American families aren’t accessing the school types they prefer and do not trust the federal government, according to results of an annual report, “Schooling America,” produced by EdChoice, a national nonprofit organization that promotes state-based educational choice programs.
The majority polled overwhelmingly support Education Savings Accounts, tax credit scholarships, school vouchers and charter schools.
The survey asked public school parents and the general public about their views of the four types of educational systems in America: public schools, charter schools, private schools and home schooling. It also asked respondents about their views of the federal government’s role in K-12 education.
The majority of parents are involved with public school districts, the report found, with 89 percent having children who attended public school for at least one year. This percentage mirrors the data reported by the U.S. Department of Education, the report notes.
Current public school parents are generally satisfied but at least one-third reported “major issues” with their schools’ responsiveness, communication and support outside the classroom.
EdChoice, which argues that families, not bureaucrats, are best equipped to make K-12 schooling decisions for their children, found that the majority of those polled do not trust the federal government when it comes to education.
According to the survey, only 10 percent of Americans said they trust the federal government to do what is right “always or most of the time.”
When asked what the government could focus on, a majority suggested that it fund access to a quality education for military families (72 percent), fund access to a quality education for students with disabilities (68 percent), protect students’ civil rights (66 percent), fund access to a quality education for all students (64 percent) and fund access to a quality education for low-income students (61 percent).
Rural and small-town Americans expressed greater dissatisfaction with the federal government’s role in education. Only 41 percent said it should play a major role in K-12 education, compared to 52 percent of urbanites.
When it comes to access to educational opportunities, the report found that American families “aren’t accessing the schooling types they prefer. More than eight out of 10 American students attend public district schools, but in our interviews, only about three out of 10 parents said they would choose a district school as a first preference.”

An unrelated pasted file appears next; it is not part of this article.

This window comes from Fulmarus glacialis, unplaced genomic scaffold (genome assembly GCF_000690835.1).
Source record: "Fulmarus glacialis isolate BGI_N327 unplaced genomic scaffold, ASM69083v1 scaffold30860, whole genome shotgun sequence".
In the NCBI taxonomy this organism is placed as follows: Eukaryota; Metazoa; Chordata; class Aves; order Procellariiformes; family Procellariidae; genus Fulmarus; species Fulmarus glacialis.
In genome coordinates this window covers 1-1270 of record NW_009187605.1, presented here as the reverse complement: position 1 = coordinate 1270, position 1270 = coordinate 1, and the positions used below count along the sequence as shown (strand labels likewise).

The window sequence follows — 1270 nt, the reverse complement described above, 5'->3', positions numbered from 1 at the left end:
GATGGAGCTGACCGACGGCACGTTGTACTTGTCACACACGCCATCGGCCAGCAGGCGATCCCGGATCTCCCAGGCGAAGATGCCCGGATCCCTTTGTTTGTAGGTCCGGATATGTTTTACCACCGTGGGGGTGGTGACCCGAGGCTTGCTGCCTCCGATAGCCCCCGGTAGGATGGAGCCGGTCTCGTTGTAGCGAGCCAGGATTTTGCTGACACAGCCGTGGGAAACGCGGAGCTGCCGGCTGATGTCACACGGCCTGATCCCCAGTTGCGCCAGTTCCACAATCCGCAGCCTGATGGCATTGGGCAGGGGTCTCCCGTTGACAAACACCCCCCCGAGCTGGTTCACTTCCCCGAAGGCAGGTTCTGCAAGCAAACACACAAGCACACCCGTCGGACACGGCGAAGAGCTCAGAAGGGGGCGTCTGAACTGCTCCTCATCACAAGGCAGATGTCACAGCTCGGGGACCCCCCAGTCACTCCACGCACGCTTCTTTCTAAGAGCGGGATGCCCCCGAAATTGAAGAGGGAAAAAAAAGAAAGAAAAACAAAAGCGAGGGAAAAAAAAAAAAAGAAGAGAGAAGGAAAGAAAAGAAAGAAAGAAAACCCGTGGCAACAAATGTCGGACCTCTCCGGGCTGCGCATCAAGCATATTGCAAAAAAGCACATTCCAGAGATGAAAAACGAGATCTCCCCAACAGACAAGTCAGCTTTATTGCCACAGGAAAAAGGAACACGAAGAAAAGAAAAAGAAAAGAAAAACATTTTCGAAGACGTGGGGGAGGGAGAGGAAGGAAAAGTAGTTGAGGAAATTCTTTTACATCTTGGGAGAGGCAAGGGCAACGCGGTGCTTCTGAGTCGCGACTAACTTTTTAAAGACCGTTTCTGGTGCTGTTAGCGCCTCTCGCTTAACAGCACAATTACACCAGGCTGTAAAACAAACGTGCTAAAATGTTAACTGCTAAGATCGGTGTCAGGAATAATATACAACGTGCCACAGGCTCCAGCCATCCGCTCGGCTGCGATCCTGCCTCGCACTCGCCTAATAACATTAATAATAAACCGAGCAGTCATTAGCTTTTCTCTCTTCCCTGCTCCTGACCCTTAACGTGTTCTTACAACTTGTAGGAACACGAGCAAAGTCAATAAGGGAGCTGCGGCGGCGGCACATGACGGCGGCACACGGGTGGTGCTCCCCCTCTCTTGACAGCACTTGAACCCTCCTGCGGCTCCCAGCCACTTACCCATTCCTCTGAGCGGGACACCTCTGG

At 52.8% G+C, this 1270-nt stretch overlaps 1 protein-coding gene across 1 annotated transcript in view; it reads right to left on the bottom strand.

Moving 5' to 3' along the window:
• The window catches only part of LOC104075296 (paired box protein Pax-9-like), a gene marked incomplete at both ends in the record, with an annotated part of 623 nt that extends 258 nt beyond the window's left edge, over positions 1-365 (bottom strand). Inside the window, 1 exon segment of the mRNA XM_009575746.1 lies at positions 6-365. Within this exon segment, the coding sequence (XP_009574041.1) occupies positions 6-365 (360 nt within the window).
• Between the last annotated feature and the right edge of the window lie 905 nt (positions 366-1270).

A plurality of current and former school parents (40 percent) said they would send their child to a private school if they had the opportunity to choose. Slightly more than one-third of parents (36 percent) would choose a district school. Nearly equal proportions said they prefer a public charter school (13 percent) or want to home-school their child (10 percent).
“Far too few people know their options — and far too many parents are unable to access the schooling type they’d prefer if resources were not an issue,” EdChoice President and CEO Robert Enlow said in a statement.
Parents who home-schooled their children expressed the highest levels of satisfaction (86 percent) among the four school types. Parents were more than twice as likely to say they were “very satisfied” with charter schools and private schools (43 percent and 47 percent, respectively) than district schools (26 percent).
The survey also found that support remains high for school choice options, with vouchers, tax-credit scholarships and charter schools all garnering favorability over 60 percent.
“We are encouraged by continued support for educational options, including vouchers, tax-credit scholarships and charter schools. We are particularly pleased to see high levels of support for education savings accounts or ESAs,” Enlow said.
When given a description of ESAs, Americans are four times more likely to support them (74 percent) than oppose them (18 percent), according to the survey. These numbers are the highest and lowest among those reported during the six years EdChoice has been polling Americans about ESAs.
Over the past two years, ESA support has been greater than 70 percent, the report states. Those polled prefer universal access to ESAs more than means-tested eligibility, which is based solely on financial need.
Nearly two-thirds of respondents support school vouchers, compared to one third who oppose them.
“The large margin of support for vouchers,” the report suggested, “indicates Americans are twice as likely to support as oppose vouchers.“
Two out of three Americans (66 percent) express support for tax-credit scholarships, compared to roughly one in four (24 percent) who oppose them. Ten percent of respondents did not express an opinion about tax-credit scholarships.
Six out of 10 Americans (61 percent) said they support public charter schools, while 29 percent oppose them.
“The wide margin of support indicates a favorability twice as large as the opposition,” the report states.
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